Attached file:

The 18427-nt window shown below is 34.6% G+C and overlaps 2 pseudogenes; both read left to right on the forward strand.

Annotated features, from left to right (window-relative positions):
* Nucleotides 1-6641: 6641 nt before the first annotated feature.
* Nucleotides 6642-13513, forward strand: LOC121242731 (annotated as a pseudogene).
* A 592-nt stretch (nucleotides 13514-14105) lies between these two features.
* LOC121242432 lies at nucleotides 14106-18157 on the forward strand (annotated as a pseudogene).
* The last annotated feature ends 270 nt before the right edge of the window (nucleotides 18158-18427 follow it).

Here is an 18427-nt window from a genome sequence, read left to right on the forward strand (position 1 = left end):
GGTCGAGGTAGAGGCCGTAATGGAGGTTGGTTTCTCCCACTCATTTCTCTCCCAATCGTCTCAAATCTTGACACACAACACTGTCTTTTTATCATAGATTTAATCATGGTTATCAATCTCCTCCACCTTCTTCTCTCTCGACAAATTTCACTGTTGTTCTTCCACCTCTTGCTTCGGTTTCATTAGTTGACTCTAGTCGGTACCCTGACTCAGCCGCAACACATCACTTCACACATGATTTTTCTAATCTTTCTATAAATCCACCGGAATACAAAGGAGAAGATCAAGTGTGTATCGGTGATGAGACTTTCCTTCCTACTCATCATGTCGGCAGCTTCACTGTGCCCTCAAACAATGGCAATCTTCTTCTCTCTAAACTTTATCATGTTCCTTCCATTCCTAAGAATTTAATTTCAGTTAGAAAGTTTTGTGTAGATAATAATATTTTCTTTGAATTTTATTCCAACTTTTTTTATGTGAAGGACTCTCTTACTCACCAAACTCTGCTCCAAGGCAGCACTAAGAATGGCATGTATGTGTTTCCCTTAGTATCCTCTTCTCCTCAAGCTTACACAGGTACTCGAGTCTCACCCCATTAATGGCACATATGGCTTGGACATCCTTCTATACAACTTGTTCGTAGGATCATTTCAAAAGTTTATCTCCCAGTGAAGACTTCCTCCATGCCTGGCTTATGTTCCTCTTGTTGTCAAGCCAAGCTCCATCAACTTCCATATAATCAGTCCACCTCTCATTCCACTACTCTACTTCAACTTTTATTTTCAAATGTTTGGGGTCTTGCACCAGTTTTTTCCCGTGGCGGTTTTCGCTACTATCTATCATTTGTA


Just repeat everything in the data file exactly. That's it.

The 18427-nt window shown below is 34.6% G+C and overlaps 2 pseudogenes; both read left to right on the forward strand.

Annotated features, from left to right (window-relative positions):
* Nucleotides 1-6641: 6641 nt before the first annotated feature.
* Nucleotides 6642-13513, forward strand: LOC121242731 (annotated as a pseudogene).
* A 592-nt stretch (nucleotides 13514-14105) lies between these two features.
* LOC121242432 lies at nucleotides 14106-18157 on the forward strand (annotated as a pseudogene).
* The last annotated feature ends 270 nt before the right edge of the window (nucleotides 18158-18427 follow it).

Here is an 18427-nt window from a genome sequence, read left to right on the forward strand (position 1 = left end):
GGTCGAGGTAGAGGCCGTAATGGAGGTTGGTTTCTCCCACTCATTTCTCTCCCAATCGTCTCAAATCTTGACACACAACACTGTCTTTTTATCATAGATTTAATCATGGTTATCAATCTCCTCCACCTTCTTCTCTCTCGACAAATTTCACTGTTGTTCTTCCACCTCTTGCTTCGGTTTCATTAGTTGACTCTAGTCGGTACCCTGACTCAGCCGCAACACATCACTTCACACATGATTTTTCTAATCTTTCTATAAATCCACCGGAATACAAAGGAGAAGATCAAGTGTGTATCGGTGATGAGACTTTCCTTCCTACTCATCATGTCGGCAGCTTCACTGTGCCCTCAAACAATGGCAATCTTCTTCTCTCTAAACTTTATCATGTTCCTTCCATTCCTAAGAATTTAATTTCAGTTAGAAAGTTTTGTGTAGATAATAATATTTTCTTTGAATTTTATTCCAACTTTTTTTATGTGAAGGACTCTCTTACTCACCAAACTCTGCTCCAAGGCAGCACTAAGAATGGCATGTATGTGTTTCCCTTAGTATCCTCTTCTCCTCAAGCTTACACAGGTACTCGAGTCTCACCCCATTAATGGCACATATGGCTTGGACATCCTTCTATACAACTTGTTCGTAGGATCATTTCAAAAGTTTATCTCCCAGTGAAGACTTCCTCCATGCCTGGCTTATGTTCCTCTTGTTGTCAAGCCAAGCTCCATCAACTTCCATATAATCAGTCCACCTCTCATTCCACTACTCTACTTCAACTTTTATTTTCAAATGTTTGGGGTCTTGCACCAGTTTTTTCCCGTGGCGGTTTTCGCTACTATCTATCATTTGTA